Patients with inflammatory bowel disease appeared more likely than patients without the disorder to develop Parkinson's disease, while anti-tumor necrosis factor therapy for inflammatory bowel disease was associated with reduced incidence of Parkinson's in a new study that analyzed administrative claims data for more than 170 million patients.
Despite reductions in infectious disease mortality in US, diarrheal disease deaths on the rise
Deaths from infectious diseases have declined overall in the United States over the past three decades.
Defects on regulators of disease-causing proteins can cause neurological disease
Mutations in human PUMILIO1, a gene that regulates Ataxin1 production, cause conditions similar to spinocerebellar ataxia type 1 (SCA1).
Diabetes drug shows potential as disease-modifying therapy for Parkinson's disease
A drug commonly used to treat diabetes may have disease-modifying potential to treat Parkinson's disease, a new UCL-led study in The Lancet suggests, paving the way for further research to define its efficacy and safety.
Findings support role of vascular disease in development of Alzheimer's disease
Among adults who entered a study more than 25 years ago, an increasing number of midlife vascular risk factors, such as obesity, high blood pressure, diabetes, high cholesterol and smoking, were associated with elevated levels of brain amyloid (protein fragments linked to Alzheimer's disease) later in life, according to a study published by JAMA.
Dietary factors associated with substantial proportion of deaths from heart disease, stroke, and disease
Nearly half of all deaths due to heart disease, stroke, and type 2 diabetes in the US in 2012 were associated with suboptimal consumption of certain dietary factors, according to a study appearing in the March 7 issue of JAMA.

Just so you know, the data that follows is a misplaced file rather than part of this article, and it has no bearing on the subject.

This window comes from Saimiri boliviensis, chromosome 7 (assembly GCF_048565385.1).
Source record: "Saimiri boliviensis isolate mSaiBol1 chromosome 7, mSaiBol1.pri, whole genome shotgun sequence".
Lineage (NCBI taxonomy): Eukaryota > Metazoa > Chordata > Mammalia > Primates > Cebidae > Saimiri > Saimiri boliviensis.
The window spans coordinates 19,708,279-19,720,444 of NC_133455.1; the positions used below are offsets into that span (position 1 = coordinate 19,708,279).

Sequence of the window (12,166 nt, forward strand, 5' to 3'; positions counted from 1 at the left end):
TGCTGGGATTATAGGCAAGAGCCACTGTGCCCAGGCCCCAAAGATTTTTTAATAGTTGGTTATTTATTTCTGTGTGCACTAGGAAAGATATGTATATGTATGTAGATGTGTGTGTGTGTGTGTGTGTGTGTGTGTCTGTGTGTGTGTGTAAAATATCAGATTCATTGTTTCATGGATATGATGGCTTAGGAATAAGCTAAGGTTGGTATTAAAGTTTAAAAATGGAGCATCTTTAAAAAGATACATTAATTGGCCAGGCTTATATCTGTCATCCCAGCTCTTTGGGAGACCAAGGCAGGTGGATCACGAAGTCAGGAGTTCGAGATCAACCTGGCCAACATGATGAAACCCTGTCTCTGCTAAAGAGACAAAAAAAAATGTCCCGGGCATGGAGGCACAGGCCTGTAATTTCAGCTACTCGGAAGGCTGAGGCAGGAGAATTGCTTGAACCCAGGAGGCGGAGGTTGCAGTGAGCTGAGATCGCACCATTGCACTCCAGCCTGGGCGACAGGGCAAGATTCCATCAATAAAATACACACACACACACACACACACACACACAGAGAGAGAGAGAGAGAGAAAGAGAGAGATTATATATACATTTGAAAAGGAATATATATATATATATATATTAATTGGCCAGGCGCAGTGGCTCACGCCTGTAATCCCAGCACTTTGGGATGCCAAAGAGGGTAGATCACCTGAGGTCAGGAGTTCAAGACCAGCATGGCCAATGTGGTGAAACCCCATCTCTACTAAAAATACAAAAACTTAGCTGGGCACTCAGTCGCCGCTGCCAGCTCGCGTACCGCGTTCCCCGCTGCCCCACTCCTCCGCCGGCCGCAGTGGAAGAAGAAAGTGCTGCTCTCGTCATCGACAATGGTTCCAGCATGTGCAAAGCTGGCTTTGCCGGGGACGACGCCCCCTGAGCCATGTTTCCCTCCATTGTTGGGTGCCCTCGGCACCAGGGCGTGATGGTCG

Study links changes in oral microbiome with metabolic disease/risk for dental disease
A team of scientists from The Forsyth Institute and the Dasman Diabetes Institute in Kuwait have found that metabolic diseases, which are characterized by high blood pressure, high blood sugar, and obesity -- leads to changes in oral bacteria and puts people with the disease at a greater risk for poor oral health.
More Disease News and Disease Current Events

Top Science Podcasts

We have hand picked the top science podcasts of 2019.
Now Playing: TED Radio Hour

In & Out Of Love
We think of love as a mysterious, unknowable force. Something that happens to us. But what if we could control it? This hour, TED speakers on whether we can decide to fall in — and out of — love. Guests include writer Mandy Len Catron, biological anthropologist Helen Fisher, musician Dessa, One Love CEO Katie Hood, and psychologist Guy Winch.
Now Playing: Science for the People

#542 Climate Doomsday
Have you heard? Climate change. We did it. And it's bad. It's going to be worse. We are already suffering the effects of it in many ways. How should we TALK about the dangers we are facing, though? Should we get people good and scared? Or give them hope? Or both? Host Bethany Brookshire talks with David Wallace-Wells and Sheril Kirschenbaum to find out. This episode is hosted by Bethany Brookshire, science writer from Science News. Related links: Why Climate Disasters Might Not Boost Public Engagement on Climate Change on The New York Times by Andrew Revkin The other kind...
Now Playing: Radiolab

An Announcement from Radiolab